Provo • Coach Bronco Mendenhall ensured that BYU’s offense will be different in 2013 when he sacked his entire offensive coaching staff last winter and brought back 2005-10 offensive coordinator Robert Anae, who had been learning a thing or two about moving the football from Rich Rodriguez at Arizona the past two seasons.
Much has been made about how Anae plans to speed up the offense’s pace, running a play every 15 seconds, if that’s possible.
When the Cougars take on Virginia on Aug. 31 at Scott Stadium in Charlottesville, many of BYU’s offensive formations will also look different.
The so-called “H-back” has been introduced to the BYU offense.
Anae and tight ends coach Andrew George said the H-back will line up in the backfield, behind a tackle, but will often go in motion before the ball is snapped. The most likely candidates to play the position are stockier types who played fullback or tight end previously: Kaneakua Friel (6-foot-5, 261), Iona Pritchard (6-0, 232) and Richard Wilson (6-3, 245).
Bigger receivers such as Brett Thompson (6-3, 220), Marcus Mathews (6-4, 200) and Terenn Houk (6-4, 213) could also be used there, at times.
“It is usually a tight end-slash-fullback,” Anae said. “We have had lots of fullbacks, lots of tight ends, and sometimes depending on what you are trying to accomplish out of the spot, out of the formation, you get a guy that can do both.”
Mendenhall and Anae said there are plenty of those types of bodies already in the program, so finding players for the position wasn’t difficult.
“There’s the mover, blocker, play-action type and there’s the receiver-ish tight end. And then there’s kind of a regular tight end,” Mendenhall said. “And those are three different guys right now. We have seven of them on scholarship, so I think we will be well-staffed.”
The move to an H-back on selected plays could signal the end of the traditional tight end being a big part of the BYU offense, although there are times when a tight end and an H-back will be on the field at the same time.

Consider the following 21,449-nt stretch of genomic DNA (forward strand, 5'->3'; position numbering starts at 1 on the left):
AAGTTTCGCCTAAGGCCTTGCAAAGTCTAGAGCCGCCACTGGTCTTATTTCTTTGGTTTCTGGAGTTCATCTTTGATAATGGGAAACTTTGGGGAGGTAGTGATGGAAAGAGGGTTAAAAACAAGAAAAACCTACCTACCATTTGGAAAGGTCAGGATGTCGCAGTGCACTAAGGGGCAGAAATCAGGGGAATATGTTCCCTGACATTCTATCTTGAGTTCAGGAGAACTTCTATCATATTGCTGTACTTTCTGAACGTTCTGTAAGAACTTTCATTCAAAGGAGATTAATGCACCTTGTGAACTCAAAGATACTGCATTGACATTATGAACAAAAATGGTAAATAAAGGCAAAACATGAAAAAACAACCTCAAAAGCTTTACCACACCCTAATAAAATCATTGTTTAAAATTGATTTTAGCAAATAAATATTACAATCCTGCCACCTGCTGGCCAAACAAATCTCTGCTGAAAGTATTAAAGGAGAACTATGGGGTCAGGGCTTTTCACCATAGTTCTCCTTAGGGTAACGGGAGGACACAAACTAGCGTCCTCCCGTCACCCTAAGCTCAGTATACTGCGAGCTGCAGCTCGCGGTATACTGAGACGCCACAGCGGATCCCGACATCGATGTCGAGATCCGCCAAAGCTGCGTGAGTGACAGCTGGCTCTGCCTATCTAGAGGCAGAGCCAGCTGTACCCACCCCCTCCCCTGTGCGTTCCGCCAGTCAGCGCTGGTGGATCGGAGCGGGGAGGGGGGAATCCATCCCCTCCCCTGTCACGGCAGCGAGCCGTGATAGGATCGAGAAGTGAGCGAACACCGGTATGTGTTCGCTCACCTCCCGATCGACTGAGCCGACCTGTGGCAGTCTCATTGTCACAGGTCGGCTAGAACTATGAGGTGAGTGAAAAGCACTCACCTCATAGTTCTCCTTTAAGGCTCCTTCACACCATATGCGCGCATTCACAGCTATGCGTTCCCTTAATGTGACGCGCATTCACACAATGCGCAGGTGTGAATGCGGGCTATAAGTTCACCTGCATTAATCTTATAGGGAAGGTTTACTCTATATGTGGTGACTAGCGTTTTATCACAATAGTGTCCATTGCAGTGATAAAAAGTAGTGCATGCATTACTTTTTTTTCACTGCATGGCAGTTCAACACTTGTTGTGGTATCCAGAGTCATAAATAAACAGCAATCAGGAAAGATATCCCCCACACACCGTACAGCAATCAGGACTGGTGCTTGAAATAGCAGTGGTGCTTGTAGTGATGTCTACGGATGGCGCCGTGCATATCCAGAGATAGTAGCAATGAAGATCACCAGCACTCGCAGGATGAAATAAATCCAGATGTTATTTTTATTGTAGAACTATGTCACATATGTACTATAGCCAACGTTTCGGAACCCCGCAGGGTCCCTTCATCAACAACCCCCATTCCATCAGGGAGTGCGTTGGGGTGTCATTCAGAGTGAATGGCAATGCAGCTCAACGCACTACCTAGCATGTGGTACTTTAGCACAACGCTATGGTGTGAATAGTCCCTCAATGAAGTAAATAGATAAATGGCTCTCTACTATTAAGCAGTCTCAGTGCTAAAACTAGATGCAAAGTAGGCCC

Friel, oft-injured junior Devin Mahina and sophomore Stehly Reden will likely line up next to the tackle in tight formations that call for a true tight end, and the flex tight end position that Mathews mostly plays is still part of the offense.
“My role is going to be a little bit different this year,” said Friel, who caught 30 passes for 308 yards and five touchdowns last season as the starting tight end. “I am a little bit more in the backfield, a little bit more involved in blocking, making sure passes can get out and all that. … That’s not necessarily what I would like, but I will just go and do what the coaches ask me to do.”
George coaches the position group, which also includes “inside receivers” such as returning starter JD Falslev.
“You can call them tight ends, slot receivers or whatever you want,” George said. “I just want them to make plays.”
Quarterback Taysom Hill says they will.
“Yeah, that [position] is new. It is a new formation for us,” Hill said. “Coach Anae brought that with our new run scheme and everything else. It has been effective for us.”
All Wilson knows is that the H-back position might be the one that revives his once-promising career that has been derailed by a shoulder injury and a major knee injury.
“That H-back spot fits me well because I can run out of the backfield, I can block, I can go out for passes,” Wilson said. “My body type works there, because I can do a bit of everything.”
Candidates to play new H-back position at BYU
Player Previous position Height/Weight
Kaneakua Friel Tight end 6-5/261
Iona Pritchard Fullback 6-0/232
Richard Wilson Fullback 6-3/245
Terenn Houk TE/Receiver 6-4/213
Brett Thompson Receiver 6-3/220
Marcus Mathews TE/Receiver 6-4/200